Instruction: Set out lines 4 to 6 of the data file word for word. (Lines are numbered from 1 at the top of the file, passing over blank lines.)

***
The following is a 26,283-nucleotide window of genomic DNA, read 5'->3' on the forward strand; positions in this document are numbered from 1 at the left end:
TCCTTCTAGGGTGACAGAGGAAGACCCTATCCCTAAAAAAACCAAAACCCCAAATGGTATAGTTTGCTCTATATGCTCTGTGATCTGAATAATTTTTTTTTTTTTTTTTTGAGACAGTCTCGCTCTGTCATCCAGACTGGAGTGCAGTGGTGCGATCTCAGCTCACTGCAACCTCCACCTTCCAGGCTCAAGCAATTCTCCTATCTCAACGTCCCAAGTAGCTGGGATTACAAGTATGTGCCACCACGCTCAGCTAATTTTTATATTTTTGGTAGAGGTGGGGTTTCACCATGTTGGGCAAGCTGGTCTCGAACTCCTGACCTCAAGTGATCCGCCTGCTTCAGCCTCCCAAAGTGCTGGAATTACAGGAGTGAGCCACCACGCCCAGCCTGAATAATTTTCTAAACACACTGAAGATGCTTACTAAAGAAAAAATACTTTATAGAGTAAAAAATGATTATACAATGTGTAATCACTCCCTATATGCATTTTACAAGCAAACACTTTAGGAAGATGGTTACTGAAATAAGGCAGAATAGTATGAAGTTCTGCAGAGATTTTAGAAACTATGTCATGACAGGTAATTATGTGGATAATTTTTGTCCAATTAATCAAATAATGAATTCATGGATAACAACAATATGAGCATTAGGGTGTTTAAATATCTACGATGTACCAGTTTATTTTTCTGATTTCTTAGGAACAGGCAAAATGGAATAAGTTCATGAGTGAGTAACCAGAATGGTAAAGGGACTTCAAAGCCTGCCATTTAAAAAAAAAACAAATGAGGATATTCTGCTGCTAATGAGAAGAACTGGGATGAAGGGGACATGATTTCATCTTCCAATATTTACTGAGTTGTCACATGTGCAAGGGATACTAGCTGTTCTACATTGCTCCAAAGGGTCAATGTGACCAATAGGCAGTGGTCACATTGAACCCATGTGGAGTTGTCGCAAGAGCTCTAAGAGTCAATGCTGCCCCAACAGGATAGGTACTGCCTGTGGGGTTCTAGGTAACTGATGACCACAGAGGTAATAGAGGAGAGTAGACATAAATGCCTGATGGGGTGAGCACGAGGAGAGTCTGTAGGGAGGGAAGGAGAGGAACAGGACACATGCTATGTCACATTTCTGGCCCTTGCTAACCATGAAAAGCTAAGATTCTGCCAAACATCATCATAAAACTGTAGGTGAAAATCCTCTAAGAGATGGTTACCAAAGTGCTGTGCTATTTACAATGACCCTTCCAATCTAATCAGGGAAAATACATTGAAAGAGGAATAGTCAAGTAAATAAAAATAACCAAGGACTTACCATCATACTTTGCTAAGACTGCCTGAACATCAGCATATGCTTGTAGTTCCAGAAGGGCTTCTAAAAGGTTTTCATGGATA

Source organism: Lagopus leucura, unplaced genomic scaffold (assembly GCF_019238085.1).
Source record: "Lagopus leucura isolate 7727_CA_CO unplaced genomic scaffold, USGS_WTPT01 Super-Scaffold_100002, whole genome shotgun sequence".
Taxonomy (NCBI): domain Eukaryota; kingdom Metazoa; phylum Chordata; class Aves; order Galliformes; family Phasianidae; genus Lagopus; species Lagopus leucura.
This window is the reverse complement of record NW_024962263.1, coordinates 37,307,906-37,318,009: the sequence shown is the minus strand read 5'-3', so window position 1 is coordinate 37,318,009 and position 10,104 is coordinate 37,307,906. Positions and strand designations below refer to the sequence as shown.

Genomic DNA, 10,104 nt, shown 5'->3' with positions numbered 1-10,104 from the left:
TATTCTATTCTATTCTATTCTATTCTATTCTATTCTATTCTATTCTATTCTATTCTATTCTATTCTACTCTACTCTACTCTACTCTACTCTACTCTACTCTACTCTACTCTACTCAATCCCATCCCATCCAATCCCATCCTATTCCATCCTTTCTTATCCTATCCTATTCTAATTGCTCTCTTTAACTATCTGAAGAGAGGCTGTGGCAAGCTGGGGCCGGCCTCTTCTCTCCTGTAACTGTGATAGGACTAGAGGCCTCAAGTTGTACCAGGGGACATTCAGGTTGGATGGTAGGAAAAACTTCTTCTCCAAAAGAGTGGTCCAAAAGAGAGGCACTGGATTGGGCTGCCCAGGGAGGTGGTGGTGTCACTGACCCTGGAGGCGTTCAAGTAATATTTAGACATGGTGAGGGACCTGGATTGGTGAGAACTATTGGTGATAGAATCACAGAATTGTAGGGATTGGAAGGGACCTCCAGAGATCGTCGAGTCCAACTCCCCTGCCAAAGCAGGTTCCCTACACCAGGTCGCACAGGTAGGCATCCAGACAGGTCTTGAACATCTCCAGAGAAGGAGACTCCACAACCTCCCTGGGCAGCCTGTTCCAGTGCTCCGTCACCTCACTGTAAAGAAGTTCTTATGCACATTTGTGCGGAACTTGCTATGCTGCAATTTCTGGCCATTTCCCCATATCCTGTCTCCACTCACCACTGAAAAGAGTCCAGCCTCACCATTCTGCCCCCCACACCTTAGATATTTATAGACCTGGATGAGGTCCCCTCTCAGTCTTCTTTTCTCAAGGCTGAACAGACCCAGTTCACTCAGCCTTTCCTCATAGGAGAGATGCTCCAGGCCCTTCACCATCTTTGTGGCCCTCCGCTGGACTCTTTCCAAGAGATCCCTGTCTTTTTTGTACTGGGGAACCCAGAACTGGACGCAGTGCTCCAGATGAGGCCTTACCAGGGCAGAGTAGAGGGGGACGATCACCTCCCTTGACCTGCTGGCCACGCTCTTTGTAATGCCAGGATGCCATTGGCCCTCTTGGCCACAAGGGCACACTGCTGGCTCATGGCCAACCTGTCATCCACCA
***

Source record: "Lagopus leucura isolate 7727_CA_CO unplaced genomic scaffold, USGS_WTPT01 Super-Scaffold_100002, whole genome shotgun sequence".
Taxonomy (NCBI): domain Eukaryota; kingdom Metazoa; phylum Chordata; class Aves; order Galliformes; family Phasianidae; genus Lagopus; species Lagopus leucura.
This window is the reverse complement of record NW_024962263.1, coordinates 37,307,906-37,318,009: the sequence shown is the minus strand read 5'-3', so window position 1 is coordinate 37,318,009 and position 10,104 is coordinate 37,307,906. Positions and strand designations below refer to the sequence as shown.